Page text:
Year: 2013

Common Core Short Stories: The Slander

Word Count: 1503 Anton Pavlovich Chekho SERGE KAPITONICH AHINEEV, the writing master, was marrying his daughter to the teacher of history and geography. The wedding festivities were going off most successfully. In the drawing room there was singing, playing, and dancing. Waiters hired from the club were flitting distractedly about the rooms, dressed in black swallowtails and dirty white ties. There was a continual hubub and din of conversation. Sitting side by side on the sofa, the teacher of mathematics, the French teacher, and the junior assessor of taxes were talking hurriedly and interrupting one another as they described to the guests cases of persons being buried alive, and gave their opinions on spiritualism. None of them believed in spiritualism, but all admitted that there were many things in this world which would always be beyond the mind of man. In the next room the literature master was explaining to the visitors the cases in which a sentry has the right to fire on passers-by. The subjects, as you perceive, were alarming, but very agreeable. Persons whose social position precluded them from entering were looking in at the windows from the yard. Just at midnight the master of the house went into the kitchen to see whether everything was ready for supper. The kitchen from floor to ceiling was filled with fumes composed of goose, duck, and many other...

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Common Core L7.2 Commas Worksheet

Attachment for assignment.  Text for assignment Name: Date: Period: L7.2: I can use correct punctuation in my writing COMMAS Part I: Match the sentence in the left column to the comma rule it follows from the right column. Each rule will only be used once. 1. Mrs. Blowers, our teacher, is the coolest. 2. She was an optimistic, intelligent student. 3. Hey, he threw my paper out the window! 4. “Andrew will go far in life,” the teacher said. 5. He has A’s in math, English, and science. 6. I wanted to go, but I had homework. Part II:...

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Common Core Short Stories: The Lottery Ticket by Anton Pavlovich Chekhov

The Lottery Ticket by Anton Pavlovich Chekhov (1860-1904) Word Count: 1978 IVAN DMITRITCH, a middle-class man who lived with his family on an income of twelve hundred a year and was very well satisfied with his lot, sat down on the sofa after supper and began reading the newspaper. “I forgot to look at the newspaper today,” his wife said to him as she cleared the table. “Look and see whether the list of drawings is there.” “Yes, it is,” said Ivan Dmitritch; “but hasn’t your ticket lapsed?” “No; I took the interest on Tuesday.” “What is the number?” “Series 9,499, number 26.” “All right . . . we will look . . . 9,499 and 26.” Ivan Dmitritch had no faith in lottery luck, and would not, as a rule, have consented to look at the lists of winning numbers, but now, as he had nothing else to do and as the newspaper was before his eyes, he passed his finger downwards along the column of numbers. And immediately, as though in mockery of his scepticism, no further than the second line from the top, his eye was caught by the figure 9,499! Unable to believe his eyes, he hurriedly dropped the paper on his knees without looking to see the number of the ticket, and, just as though some one had given him a douche of cold water,...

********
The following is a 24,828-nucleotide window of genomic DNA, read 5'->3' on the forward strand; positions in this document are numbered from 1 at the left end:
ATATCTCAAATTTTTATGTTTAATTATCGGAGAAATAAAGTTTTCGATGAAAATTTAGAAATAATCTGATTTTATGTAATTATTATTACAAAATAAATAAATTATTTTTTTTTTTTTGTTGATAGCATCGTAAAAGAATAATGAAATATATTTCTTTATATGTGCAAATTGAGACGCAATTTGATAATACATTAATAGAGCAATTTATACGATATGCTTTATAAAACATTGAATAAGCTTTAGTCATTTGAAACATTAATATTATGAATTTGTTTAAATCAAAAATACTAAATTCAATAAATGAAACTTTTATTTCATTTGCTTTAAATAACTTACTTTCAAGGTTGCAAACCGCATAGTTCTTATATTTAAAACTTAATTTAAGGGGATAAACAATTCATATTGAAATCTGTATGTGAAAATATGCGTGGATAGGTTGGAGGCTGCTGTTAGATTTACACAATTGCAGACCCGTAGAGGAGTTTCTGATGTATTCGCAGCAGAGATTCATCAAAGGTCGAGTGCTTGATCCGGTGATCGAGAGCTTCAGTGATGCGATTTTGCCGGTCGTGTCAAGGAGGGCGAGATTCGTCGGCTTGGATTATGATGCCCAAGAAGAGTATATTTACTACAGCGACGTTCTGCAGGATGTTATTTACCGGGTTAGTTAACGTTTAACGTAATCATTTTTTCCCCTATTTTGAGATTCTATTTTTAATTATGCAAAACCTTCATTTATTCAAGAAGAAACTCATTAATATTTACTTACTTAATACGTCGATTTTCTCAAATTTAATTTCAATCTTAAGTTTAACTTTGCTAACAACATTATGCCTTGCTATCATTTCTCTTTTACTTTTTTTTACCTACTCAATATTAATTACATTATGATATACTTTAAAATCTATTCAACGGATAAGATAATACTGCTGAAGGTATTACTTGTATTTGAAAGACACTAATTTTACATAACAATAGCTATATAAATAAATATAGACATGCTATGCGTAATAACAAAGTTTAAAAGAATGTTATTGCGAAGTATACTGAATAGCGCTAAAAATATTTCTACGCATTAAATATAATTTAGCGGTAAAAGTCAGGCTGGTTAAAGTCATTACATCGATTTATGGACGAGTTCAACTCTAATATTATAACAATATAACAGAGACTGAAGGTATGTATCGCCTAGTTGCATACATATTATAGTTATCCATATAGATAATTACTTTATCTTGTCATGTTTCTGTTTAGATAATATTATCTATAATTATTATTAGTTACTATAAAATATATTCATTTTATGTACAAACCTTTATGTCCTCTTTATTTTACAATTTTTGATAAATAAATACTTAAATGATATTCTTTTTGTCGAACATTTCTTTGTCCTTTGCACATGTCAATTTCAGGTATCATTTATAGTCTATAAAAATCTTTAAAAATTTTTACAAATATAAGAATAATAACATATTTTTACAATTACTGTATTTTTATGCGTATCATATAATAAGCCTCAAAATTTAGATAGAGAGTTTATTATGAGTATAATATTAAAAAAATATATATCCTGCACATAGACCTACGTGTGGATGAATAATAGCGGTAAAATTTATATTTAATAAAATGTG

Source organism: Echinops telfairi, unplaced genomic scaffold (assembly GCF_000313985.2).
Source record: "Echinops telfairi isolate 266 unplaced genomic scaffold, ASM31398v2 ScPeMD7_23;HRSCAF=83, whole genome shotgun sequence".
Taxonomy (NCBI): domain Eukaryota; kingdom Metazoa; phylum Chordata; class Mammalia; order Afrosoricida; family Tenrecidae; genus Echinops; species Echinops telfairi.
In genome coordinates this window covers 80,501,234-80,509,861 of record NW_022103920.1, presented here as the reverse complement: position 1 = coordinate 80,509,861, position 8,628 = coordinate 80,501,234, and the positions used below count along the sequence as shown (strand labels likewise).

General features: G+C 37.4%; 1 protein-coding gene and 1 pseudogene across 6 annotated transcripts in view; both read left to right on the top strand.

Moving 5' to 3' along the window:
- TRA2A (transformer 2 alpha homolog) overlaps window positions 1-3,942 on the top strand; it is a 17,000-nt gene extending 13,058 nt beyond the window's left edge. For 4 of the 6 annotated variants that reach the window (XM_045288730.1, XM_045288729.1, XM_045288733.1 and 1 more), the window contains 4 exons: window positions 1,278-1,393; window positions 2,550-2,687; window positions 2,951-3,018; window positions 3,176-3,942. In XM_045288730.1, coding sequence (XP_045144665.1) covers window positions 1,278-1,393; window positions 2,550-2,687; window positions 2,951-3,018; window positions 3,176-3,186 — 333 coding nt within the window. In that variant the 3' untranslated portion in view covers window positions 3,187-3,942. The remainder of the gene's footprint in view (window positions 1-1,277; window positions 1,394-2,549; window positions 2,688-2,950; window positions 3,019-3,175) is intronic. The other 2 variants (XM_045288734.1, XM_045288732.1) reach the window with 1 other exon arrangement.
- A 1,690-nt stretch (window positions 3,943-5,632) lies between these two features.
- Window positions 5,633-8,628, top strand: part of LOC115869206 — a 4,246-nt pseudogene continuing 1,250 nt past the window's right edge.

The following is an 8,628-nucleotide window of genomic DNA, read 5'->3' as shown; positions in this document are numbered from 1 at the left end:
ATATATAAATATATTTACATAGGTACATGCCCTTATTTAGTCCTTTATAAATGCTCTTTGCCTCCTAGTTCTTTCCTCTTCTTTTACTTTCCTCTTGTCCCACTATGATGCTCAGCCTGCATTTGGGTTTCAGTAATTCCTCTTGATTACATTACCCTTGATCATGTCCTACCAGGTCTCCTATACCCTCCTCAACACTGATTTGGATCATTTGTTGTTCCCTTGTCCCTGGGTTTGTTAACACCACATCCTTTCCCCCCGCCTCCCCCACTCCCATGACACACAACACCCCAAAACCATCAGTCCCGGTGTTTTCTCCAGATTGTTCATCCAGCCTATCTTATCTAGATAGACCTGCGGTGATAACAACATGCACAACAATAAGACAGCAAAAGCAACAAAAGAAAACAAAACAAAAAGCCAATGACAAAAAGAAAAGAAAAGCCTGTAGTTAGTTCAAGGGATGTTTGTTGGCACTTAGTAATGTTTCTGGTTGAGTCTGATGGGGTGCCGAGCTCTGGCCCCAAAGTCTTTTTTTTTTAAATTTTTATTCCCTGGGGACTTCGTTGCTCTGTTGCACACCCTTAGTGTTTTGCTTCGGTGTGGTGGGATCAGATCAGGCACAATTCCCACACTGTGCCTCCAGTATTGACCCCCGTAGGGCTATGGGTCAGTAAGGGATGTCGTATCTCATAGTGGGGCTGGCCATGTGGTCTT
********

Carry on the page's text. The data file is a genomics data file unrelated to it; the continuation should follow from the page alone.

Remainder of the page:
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A Day in the Country by Anton Pavlovich Chekhov

A Day in the Country by Anton Pavlovich Chekhov (1860-1904) Word Count: 2385 Between eight and nine o’clock in the morning. A dark leaden-coloured mass is creeping over the sky towards the sun. Red zigzags of lightning gleam here and there across it. There is a sound of far-away rumbling. A warm wind frolics over the grass, bends the trees, and stirs up the dust. In a minute there will be a spurt of May rain and a real storm will begin. Fyokla, a little beggar-girl of six, is running through the village, looking for Terenty the cobbler. The white-haired, barefoot child is pale. Her eyes are wide-open, her lips are trembling. “Uncle, where is Terenty?” she asks every one she meets. No one answers. They are all preoccupied with the approaching storm and take refuge in their huts. At last she meets Silanty Silitch, the sacristan, Terenty’s bosom friend. He is coming along, staggering from the wind. “Uncle, where is Terenty?” “At the kitchen-gardens,” answers Silanty. The beggar-girl runs behind the huts to the kitchen-gardens and there finds Terenty; the tall old man with a thin, pock-marked face, very long legs, and bare feet, dressed in a woman’s tattered jacket, is standing near the vegetable plots, looking with drowsy, drunken eyes at the dark storm-cloud. On his long crane-like legs he sways in the wind like a starling-cote....

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